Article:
Posted in Africa, Elephants, Nature, Photography, Travel

Why Grey Matters

THIS IS A GUEST BLOG from my friend the alliterative punster, Douglas Groves.  Doug and Sandi Groves live in Botswana’s Okavango Delta with their three elephants: Jabu, Morula and Thembi.  (You may have already noticed that I write about them in this blog and post pictures of them from time to time.)  Be sure to check the elephant’s Facebook page.


L to R: Jabu, Thembi & Morula, photograph by Cheryl Merrill
L to R: Jabu, Thembi & Morula, photograph by Cheryl Merrill

Humans and elephants have evolved the largest and most complex brains of all land animals.  Social brains, emotional brains, brains that change, connect, cooperate, compare and compete.  Our convoluted cortex and huge hippocampus help us to perceive, process and pass information down through the generations in a similar way.

Tender, strong, silly and smart, elephants tug at our emotions, and, perhaps, we at theirs.

We become self and socially aware as well as aware of the world around us, through our brains.  And the Earth, it has been said, has now become self aware through our collective intelligence.  Our brains make us resourceful, dynamic and adaptable but they can also get us in to trouble.

Common spawn of the same ancient African alchemy, we go way back together, our deep organic roots entwine through steamy primordial millennia.  Emerging from a marvelous melee of merrily mutating mammals, man and elephant, the two terrestrial titans began lording over the lesser lot. Nosey and manipulative in equal measure, our tribes and herds exploded out of Africa on an extraordinary evolutionary extravaganza, becoming very prominent features of the fauna far and wide.

High and mighty, yet down to earth, elephants embody the gentle soul, the sacred heart, the wonderful wild wisdom and the absolutely awesome and pivotal power of our almighty matriarch herself…  Mother Nature.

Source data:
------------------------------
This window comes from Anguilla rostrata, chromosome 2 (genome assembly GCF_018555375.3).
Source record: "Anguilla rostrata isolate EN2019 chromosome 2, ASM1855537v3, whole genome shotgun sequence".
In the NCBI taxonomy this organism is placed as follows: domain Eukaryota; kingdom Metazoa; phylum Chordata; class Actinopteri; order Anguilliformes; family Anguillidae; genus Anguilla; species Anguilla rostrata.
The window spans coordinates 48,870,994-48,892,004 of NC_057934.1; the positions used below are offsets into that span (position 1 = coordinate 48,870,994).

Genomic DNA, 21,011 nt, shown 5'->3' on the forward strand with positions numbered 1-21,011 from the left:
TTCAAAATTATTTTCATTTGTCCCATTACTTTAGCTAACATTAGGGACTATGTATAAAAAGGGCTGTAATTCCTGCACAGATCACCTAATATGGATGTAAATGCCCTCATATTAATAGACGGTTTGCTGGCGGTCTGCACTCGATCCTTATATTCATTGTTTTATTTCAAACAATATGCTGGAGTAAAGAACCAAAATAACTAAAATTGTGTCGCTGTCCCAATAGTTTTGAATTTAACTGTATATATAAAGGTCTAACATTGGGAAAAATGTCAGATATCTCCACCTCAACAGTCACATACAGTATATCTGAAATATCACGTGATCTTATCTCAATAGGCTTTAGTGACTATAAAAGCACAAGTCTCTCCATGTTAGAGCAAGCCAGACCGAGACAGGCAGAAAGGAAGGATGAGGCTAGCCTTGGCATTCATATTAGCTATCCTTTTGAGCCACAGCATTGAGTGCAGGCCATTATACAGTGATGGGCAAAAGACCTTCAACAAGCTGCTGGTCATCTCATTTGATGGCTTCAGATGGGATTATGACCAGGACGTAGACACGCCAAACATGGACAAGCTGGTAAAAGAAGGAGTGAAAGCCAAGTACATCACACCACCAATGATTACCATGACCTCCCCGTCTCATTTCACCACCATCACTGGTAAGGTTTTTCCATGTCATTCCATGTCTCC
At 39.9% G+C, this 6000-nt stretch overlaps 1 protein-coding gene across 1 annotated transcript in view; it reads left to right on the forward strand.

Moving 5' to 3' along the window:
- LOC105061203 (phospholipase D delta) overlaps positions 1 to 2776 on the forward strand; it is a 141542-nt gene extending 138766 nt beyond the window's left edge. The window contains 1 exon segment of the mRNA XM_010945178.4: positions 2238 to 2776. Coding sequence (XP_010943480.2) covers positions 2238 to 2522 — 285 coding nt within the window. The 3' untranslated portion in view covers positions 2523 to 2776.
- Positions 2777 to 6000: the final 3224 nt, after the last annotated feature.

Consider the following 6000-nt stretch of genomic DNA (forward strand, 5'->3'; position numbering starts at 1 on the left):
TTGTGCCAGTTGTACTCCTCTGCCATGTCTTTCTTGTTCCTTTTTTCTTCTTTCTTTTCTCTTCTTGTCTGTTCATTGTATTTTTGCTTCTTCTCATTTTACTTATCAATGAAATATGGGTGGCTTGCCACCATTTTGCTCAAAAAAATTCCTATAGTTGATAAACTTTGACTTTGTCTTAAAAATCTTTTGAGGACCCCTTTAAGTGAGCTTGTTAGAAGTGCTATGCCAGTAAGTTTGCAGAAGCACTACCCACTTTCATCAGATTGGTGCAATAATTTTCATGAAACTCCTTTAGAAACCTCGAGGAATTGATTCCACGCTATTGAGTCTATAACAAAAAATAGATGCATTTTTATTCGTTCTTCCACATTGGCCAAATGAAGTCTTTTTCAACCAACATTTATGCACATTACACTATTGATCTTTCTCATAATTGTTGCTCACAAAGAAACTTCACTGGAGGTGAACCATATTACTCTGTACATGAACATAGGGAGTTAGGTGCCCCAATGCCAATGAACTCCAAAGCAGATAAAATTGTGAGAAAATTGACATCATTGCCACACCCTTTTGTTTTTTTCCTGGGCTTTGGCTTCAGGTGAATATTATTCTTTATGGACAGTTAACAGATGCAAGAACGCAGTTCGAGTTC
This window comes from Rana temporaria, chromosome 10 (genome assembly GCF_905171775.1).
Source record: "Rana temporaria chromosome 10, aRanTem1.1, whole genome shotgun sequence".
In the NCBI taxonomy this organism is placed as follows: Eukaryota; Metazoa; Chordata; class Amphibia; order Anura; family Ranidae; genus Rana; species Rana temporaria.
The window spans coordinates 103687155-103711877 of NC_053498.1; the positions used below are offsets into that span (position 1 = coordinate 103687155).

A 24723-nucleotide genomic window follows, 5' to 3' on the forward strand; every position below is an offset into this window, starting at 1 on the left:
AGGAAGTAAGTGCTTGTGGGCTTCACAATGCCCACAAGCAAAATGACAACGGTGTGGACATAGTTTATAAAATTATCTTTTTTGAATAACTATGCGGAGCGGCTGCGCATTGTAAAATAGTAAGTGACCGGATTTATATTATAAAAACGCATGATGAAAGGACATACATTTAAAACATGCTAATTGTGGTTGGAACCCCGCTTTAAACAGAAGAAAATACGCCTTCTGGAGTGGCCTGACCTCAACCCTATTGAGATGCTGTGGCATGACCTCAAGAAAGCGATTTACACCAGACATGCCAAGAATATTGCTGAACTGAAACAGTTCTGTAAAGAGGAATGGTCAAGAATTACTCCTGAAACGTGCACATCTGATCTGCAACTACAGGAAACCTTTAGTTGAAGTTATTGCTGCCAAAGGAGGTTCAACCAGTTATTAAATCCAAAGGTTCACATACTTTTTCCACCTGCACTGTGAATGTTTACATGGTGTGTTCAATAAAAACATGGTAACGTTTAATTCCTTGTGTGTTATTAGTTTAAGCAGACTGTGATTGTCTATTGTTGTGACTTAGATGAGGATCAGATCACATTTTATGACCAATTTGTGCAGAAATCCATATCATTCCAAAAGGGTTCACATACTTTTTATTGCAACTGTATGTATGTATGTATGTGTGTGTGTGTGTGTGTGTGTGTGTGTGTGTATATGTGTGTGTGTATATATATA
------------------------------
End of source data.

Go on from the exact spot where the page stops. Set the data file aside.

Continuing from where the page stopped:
From aberrant ape and rag tag tribes to a great globalized superorganism, Man has drifted apart from the magic of nature and his great grey friends.  Our biological evolution has been usurped by lightning fast cultural and technological advances.  Ignoring planetary limitations we’ve become a geophysical force, reshaping the face of the planet and impacting the future of life.

We’ve created creeping confluent conurbia, fetid factory farms and monstrous mechanized monocultures, mining and megopoi!  We’ve altered atoms and modified molecules, tinkering with the very stuff of life!

Unlike our rapacious rat race, elephants utilize only renewable resources and the byproducts of their consumption become a biological bonanza. Ecologists call them a super keystone species and ecosystem engineer. When we conserve areas large enough for elephants we conserve whole ecosystems. Conservationists know that their role as a charismatic flagship species is essential in preserving wild habitat.

Today, for the most part, we live walled off from nature.  Gizmos and gadgets, distractions and devices dominate our lives. Isolated from the natural world we rely on luxuries rather than relationships for a sense of fulfillment. Much of the information we receive is carefully controlled and expertly edited, cherry picked, censored.  In this era of skyscrapers and screens when virtual reality has invaded our dreams, we desperately need something real, something big to believe in, we need elephants now more than ever before.